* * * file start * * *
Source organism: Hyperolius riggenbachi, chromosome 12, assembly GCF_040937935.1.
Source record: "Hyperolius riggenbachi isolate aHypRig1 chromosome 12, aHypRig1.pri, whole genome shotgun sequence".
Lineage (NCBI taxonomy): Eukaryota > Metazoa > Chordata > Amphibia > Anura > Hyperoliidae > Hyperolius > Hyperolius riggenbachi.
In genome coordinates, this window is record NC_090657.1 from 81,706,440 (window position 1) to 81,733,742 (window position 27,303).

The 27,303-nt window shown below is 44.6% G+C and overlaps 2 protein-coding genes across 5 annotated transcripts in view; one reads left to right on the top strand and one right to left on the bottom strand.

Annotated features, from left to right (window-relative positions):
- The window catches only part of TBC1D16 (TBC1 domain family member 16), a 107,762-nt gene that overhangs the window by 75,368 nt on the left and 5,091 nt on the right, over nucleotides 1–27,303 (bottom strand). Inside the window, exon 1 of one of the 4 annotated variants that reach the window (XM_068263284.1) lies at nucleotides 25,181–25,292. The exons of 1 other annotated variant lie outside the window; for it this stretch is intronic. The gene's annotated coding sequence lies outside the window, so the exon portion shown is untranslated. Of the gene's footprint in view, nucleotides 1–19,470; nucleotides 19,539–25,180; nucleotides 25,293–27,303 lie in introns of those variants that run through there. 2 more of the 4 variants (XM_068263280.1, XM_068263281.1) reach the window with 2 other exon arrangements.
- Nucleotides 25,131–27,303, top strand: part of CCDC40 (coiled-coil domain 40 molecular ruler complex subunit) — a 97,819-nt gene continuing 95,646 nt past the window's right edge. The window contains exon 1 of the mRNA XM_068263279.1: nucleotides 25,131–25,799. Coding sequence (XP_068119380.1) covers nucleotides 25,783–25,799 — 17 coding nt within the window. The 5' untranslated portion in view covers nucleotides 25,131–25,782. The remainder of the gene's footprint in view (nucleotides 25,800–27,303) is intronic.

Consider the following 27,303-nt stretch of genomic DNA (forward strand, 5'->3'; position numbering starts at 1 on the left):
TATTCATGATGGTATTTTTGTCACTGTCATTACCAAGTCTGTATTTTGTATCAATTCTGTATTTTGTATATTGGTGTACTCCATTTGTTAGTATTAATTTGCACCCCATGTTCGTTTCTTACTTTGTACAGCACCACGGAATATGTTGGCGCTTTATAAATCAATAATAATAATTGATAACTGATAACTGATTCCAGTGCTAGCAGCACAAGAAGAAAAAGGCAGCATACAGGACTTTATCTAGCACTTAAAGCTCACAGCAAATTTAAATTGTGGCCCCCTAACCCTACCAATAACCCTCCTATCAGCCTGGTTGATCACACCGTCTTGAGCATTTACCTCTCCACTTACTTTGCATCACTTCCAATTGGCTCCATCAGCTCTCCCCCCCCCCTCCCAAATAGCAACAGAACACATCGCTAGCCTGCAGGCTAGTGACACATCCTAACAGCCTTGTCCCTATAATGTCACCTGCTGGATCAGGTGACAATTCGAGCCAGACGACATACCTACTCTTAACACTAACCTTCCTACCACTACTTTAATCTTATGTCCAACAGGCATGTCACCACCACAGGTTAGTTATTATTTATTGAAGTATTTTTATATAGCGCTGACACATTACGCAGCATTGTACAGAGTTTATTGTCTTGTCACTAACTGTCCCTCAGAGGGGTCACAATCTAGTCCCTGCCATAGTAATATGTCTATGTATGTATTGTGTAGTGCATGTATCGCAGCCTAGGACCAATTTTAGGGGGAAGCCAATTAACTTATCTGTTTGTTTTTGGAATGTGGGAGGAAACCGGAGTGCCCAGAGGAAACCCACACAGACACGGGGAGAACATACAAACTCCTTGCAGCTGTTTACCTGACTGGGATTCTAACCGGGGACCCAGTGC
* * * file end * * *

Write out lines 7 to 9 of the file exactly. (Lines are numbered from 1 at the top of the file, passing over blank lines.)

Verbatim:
- The window catches only part of TBC1D16 (TBC1 domain family member 16), a 107,762-nt gene that overhangs the window by 75,368 nt on the left and 5,091 nt on the right, over nucleotides 1–27,303 (bottom strand). Inside the window, exon 1 of one of the 4 annotated variants that reach the window (XM_068263284.1) lies at nucleotides 25,181–25,292. The exons of 1 other annotated variant lie outside the window; for it this stretch is intronic. The gene's annotated coding sequence lies outside the window, so the exon portion shown is untranslated. Of the gene's footprint in view, nucleotides 1–19,470; nucleotides 19,539–25,180; nucleotides 25,293–27,303 lie in introns of those variants that run through there. 2 more of the 4 variants (XM_068263280.1, XM_068263281.1) reach the window with 2 other exon arrangements.
- Nucleotides 25,131–27,303, top strand: part of CCDC40 (coiled-coil domain 40 molecular ruler complex subunit) — a 97,819-nt gene continuing 95,646 nt past the window's right edge. The window contains exon 1 of the mRNA XM_068263279.1: nucleotides 25,131–25,799. Coding sequence (XP_068119380.1) covers nucleotides 25,783–25,799 — 17 coding nt within the window. The 5' untranslated portion in view covers nucleotides 25,131–25,782. The remainder of the gene's footprint in view (nucleotides 25,800–27,303) is intronic.

Consider the following 27,303-nt stretch of genomic DNA (forward strand, 5'->3'; position numbering starts at 1 on the left):